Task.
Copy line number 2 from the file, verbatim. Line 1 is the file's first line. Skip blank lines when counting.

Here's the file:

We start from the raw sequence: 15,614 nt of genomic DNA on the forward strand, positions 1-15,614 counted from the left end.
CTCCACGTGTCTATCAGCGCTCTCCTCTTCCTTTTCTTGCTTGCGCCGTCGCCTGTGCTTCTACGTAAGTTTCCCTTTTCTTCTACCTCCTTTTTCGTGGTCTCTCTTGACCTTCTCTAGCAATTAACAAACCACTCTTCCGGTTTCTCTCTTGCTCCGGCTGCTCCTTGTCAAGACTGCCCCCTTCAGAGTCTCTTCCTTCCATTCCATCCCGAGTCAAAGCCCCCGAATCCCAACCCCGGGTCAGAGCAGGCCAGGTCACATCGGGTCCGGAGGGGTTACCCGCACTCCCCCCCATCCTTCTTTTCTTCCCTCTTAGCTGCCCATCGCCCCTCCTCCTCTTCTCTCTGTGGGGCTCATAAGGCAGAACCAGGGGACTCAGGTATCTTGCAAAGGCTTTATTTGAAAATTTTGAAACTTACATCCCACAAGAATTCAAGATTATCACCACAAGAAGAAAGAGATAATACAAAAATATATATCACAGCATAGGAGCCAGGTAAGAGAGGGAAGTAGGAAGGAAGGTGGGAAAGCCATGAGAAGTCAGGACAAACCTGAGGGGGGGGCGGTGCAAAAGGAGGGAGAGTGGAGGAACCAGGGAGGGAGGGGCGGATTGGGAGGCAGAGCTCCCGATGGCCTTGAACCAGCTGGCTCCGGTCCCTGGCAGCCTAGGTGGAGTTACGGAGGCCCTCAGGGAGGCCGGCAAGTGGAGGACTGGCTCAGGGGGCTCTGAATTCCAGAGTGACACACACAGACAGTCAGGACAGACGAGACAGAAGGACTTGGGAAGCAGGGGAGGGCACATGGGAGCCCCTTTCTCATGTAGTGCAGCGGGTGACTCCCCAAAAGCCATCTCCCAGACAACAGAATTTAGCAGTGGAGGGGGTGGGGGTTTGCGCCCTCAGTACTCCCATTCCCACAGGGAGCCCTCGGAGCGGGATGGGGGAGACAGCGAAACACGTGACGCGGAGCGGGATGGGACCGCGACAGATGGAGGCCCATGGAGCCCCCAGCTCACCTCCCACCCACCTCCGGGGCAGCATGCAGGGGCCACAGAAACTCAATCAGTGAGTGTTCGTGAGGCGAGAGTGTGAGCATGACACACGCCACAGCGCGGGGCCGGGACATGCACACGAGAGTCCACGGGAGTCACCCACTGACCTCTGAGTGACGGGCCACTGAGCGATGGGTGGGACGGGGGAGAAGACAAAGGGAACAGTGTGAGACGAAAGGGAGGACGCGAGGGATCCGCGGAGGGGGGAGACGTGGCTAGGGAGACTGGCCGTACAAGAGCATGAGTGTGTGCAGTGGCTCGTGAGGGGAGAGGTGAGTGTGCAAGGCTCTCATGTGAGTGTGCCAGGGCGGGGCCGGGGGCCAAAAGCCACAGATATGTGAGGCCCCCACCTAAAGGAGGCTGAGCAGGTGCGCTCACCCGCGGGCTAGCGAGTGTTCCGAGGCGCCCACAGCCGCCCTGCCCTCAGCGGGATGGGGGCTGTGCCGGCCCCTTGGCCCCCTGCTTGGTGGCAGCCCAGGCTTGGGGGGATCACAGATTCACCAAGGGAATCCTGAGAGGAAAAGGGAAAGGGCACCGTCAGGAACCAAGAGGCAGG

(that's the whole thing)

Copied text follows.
CTCCACGTGTCTATCAGCGCTCTCCTCTTCCTTTTCTTGCTTGCGCCGTCGCCTGTGCTTCTACGTAAGTTTCCCTTTTCTTCTACCTCCTTTTTCGTGGTCTCTCTTGACCTTCTCTAGCAATTAACAAACCACTCTTCCGGTTTCTCTCTTGCTCCGGCTGCTCCTTGTCAAGACTGCCCCCTTCAGAGTCTCTTCCTTCCATTCCATCCCGAGTCAAAGCCCCCGAATCCCAACCCCGGGTCAGAGCAGGCCAGGTCACATCGGGTCCGGAGGGGTTACCCGCACTCCCCCCCATCCTTCTTTTCTTCCCTCTTAGCTGCCCATCGCCCCTCCTCCTCTTCTCTCTGTGGGGCTCATAAGGCAGAACCAGGGGACTCAGGTATCTTGCAAAGGCTTTATTTGAAAATTTTGAAACTTACATCCCACAAGAATTCAAGATTATCACCACAAGAAGAAAGAGATAATACAAAAATATATATCACAGCATAGGAGCCAGGTAAGAGAGGGAAGTAGGAAGGAAGGTGGGAAAGCCATGAGAAGTCAGGACAAACCTGAGGGGGGGGCGGTGCAAAAGGAGGGAGAGTGGAGGAACCAGGGAGGGAGGGGCGGATTGGGAGGCAGAGCTCCCGATGGCCTTGAACCAGCTGGCTCCGGTCCCTGGCAGCCTAGGTGGAGTTACGGAGGCCCTCAGGGAGGCCGGCAAGTGGAGGACTGGCTCAGGGGGCTCTGAATTCCAGAGTGACACACACAGACAGTCAGGACAGACGAGACAGAAGGACTTGGGAAGCAGGGGAGGGCACATGGGAGCCCCTTTCTCATGTAGTGCAGCGGGTGACTCCCCAAAAGCCATCTCCCAGACAACAGAATTTAGCAGTGGAGGGGGTGGGGGTTTGCGCCCTCAGTACTCCCATTCCCACAGGGAGCCCTCGGAGCGGGATGGGGGAGACAGCGAAACACGTGACGCGGAGCGGGATGGGACCGCGACAGATGGAGGCCCATGGAGCCCCCAGCTCACCTCCCACCCACCTCCGGGGCAGCATGCAGGGGCCACAGAAACTCAATCAGTGAGTGTTCGTGAGGCGAGAGTGTGAGCATGACACACGCCACAGCGCGGGGCCGGGACATGCACACGAGAGTCCACGGGAGTCACCCACTGACCTCTGAGTGACGGGCCACTGAGCGATGGGTGGGACGGGGGAGAAGACAAAGGGAACAGTGTGAGACGAAAGGGAGGACGCGAGGGATCCGCGGAGGGGGGAGACGTGGCTAGGGAGACTGGCCGTACAAGAGCATGAGTGTGTGCAGTGGCTCGTGAGGGGAGAGGTGAGTGTGCAAGGCTCTCATGTGAGTGTGCCAGGGCGGGGCCGGGGGCCAAAAGCCACAGATATGTGAGGCCCCCACCTAAAGGAGGCTGAGCAGGTGCGCTCACCCGCGGGCTAGCGAGTGTTCCGAGGCGCCCACAGCCGCCCTGCCCTCAGCGGGATGGGGGCTGTGCCGGCCCCTTGGCCCCCTGCTTGGTGGCAGCCCAGGCTTGGGGGGATCACAGATTCACCAAGGGAATCCTGAGAGGAAAAGGGAAAGGGCACCGTCAGGAACCAAGAGGCAGG